Tanglewood: 'Lizzie Borden' has well-deserved revival
LENOX -- Strauss turned the Electra story into shocking, bloodthirsty opera in his 1909 "Elektra." Jack Beeson gave the idea a whack -- literally, in view of the brutal axe murder and scream in both operas -- in his 1965 "Lizzie Borden," which played at Tanglewood Thursday night in stripped-down, modern-dress version.
The comparison between operas is inevitable but probably unfair. "Lizzie Borden," based on the famous ax murder of Lizzie's father and stepmother in Fall River in 1892, is one of the more durable American operas, and Boston Lyric Opera is giving it currency with a version that condenses the original three acts plus epilogue into one act of seven scenes. The angular, expressionistic vocal and instrumental writing lies closer to Berg than Strauss, but the work deserves revival.
The Lyric Opera cast of six, as called for in the original, was excellent, and would probably have been even better in a production that steeped itself in late 19th-century repression and jealousy instead of vaguely modern catatonic states. As Lizzie, Heather Johnson gave a psychologically penetrating portrayal that ranged from love to fear to guilt and culminated in a horrifying mad scene.
The mostly bare stage of Ozawa Hall was canted forward, with a large, tilted projection of a 19th-century house as a backdrop. From the start, an ax was conspicuously planted into a breakfast-style table, awaiting action.
From that point on, compromises were necessary to compensate for a partial production skirting period style. (The performance was based on a full staging the company presented last fall in Boston.) In Christopher Alden's conception, people -- except for Lizzie and her stepmother, Abigail -- walked about, lay on the floor and made hand signals like zombies.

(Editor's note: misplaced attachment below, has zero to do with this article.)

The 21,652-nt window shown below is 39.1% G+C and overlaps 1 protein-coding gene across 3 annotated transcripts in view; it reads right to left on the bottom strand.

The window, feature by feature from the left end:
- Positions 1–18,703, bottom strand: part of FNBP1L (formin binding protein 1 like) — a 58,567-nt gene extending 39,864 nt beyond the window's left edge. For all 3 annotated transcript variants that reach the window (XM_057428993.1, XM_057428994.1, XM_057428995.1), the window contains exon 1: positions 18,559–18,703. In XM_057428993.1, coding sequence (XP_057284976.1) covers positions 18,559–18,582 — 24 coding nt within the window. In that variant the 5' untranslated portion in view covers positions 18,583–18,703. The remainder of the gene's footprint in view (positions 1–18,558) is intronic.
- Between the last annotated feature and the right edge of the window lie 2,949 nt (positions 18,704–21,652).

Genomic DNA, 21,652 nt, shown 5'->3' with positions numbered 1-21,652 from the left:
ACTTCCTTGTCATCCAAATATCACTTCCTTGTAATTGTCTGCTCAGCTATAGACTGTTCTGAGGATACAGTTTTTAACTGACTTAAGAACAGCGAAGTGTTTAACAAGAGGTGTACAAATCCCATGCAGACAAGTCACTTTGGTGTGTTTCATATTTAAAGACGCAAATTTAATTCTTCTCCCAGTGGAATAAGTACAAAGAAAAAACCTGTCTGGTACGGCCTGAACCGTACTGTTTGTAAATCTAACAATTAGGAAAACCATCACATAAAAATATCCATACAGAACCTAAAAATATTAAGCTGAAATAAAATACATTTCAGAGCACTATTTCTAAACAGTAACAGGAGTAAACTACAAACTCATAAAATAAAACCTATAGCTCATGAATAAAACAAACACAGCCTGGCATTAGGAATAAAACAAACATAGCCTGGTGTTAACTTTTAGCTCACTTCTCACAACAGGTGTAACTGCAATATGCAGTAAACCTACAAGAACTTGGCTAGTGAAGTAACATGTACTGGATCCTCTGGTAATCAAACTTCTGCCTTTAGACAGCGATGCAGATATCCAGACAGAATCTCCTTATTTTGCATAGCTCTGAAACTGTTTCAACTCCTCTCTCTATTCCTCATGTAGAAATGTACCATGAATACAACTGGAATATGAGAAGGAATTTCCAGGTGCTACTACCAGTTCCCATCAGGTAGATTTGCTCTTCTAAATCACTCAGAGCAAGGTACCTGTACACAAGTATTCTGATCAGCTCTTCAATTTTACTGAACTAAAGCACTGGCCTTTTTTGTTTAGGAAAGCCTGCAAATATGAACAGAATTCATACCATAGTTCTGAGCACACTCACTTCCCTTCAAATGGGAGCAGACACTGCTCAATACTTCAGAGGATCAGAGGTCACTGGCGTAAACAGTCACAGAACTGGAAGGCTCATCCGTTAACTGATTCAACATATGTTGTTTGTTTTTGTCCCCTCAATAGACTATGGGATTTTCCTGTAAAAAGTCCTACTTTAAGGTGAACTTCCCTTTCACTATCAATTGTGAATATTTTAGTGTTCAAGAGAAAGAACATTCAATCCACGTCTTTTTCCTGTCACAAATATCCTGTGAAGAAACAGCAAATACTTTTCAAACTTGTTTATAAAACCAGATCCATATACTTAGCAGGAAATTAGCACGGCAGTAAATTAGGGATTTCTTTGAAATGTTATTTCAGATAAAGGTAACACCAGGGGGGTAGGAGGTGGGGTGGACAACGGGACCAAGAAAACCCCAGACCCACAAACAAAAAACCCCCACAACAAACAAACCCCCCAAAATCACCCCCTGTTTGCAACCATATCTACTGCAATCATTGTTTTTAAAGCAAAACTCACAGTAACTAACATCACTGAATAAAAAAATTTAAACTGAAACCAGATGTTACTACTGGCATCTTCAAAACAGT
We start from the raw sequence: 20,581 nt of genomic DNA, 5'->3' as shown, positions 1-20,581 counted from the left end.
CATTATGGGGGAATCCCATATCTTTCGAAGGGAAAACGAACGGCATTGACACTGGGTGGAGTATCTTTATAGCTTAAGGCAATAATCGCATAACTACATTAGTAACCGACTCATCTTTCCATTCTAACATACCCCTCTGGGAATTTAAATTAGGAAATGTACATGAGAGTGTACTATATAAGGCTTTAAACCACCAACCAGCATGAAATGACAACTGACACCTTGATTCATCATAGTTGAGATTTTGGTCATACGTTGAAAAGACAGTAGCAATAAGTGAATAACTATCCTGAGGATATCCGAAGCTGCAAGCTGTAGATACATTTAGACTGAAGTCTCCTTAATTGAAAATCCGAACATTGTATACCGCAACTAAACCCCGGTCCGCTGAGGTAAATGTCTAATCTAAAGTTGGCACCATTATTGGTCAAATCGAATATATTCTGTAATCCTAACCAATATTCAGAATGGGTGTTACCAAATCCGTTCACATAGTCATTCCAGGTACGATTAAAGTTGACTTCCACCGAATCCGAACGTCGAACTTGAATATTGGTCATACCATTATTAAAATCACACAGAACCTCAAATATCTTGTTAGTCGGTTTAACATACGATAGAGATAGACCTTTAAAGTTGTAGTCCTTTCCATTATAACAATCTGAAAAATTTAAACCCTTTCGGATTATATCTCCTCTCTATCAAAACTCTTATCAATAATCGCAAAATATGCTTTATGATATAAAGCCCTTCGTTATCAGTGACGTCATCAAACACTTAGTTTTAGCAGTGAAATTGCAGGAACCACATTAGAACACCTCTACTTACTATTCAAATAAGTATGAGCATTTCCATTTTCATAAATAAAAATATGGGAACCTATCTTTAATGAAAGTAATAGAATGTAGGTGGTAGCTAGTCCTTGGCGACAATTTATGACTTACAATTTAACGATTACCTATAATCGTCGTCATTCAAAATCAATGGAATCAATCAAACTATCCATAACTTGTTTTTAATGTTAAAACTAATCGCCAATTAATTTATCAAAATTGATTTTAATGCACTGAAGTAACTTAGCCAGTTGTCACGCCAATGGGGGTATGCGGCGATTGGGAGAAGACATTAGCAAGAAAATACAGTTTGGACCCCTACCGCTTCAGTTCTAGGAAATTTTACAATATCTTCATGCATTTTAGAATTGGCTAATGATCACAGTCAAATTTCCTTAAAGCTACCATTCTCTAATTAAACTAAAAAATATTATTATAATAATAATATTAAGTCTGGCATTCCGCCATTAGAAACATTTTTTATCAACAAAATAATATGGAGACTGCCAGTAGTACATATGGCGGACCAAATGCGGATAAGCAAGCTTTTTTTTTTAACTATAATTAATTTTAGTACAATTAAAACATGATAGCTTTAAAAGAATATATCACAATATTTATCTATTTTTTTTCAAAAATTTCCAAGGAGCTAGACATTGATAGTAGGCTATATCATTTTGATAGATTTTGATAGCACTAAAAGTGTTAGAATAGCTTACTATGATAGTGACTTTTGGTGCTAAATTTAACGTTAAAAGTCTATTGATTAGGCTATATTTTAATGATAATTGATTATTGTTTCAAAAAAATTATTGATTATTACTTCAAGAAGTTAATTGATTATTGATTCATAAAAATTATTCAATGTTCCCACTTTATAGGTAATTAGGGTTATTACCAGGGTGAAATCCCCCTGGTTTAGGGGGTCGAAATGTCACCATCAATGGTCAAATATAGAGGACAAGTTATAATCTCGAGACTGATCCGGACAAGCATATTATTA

Only Lizzie was fully human, though she was made into a frump. Her sister, Margret, spent most of the time hunched over and clutching her head like an autistic child.
The father, Andrew, was a stock bigot, money-grubbing, platitude-spouting and rigid. To make sure you didn't miss the point, stepmother Abigail became your standard-issue platinum-blond, chain-smoking, foot-rocking tootsie and gold digger.
The opera (with a libretto by Kenward Elmslie) assumes Lizzie's guilt in the double murder, though she was acquitted at the trial. The murders themselves become less important than Lizzie's states of mind leading up to and after the climactic moment -- and in those scenes Johnson almost made the evening a show of one, despite the tight ensemble singing.
Before seizing the ax, she huddled under the table, whimpering. For the act itself, lights flashed and she let out a primal scream. The rivalry between the sisters for the man Margret ran off with, Captain MacFarlane, became vivid at the end.
The opera ended as it had begun, with a children's chorus (VOICES BOSTON, formerly the PALS Children's Chorus from Boston) singing from a balcony. Only now, the kids were singing not the Sunday school hymns from the start, but a laughing mockery of the lonely, scorned woman who had taken an ax and given her parents all those whacks.
David Angus ably conducted a Lyric Opera ensemble, which was placed off to one side of the stage. As the bitchy stepmother, Caroline Worra emitted screeches and pranced around the stage like a shrew recalling Strauss' Herodias. The others in the cast -- Chelsea Basler as Margret, Omar Najmi as Reverend Harrington, Daniel Mobbs as Andrew Borden and David McFerrin as Captain MacFarlane -- sang sturdily but were cast, figuratively if not literally, in shades of gray.
It was good to have "Lizzie" back despite the compromises. It's some kind of landmark in American opera.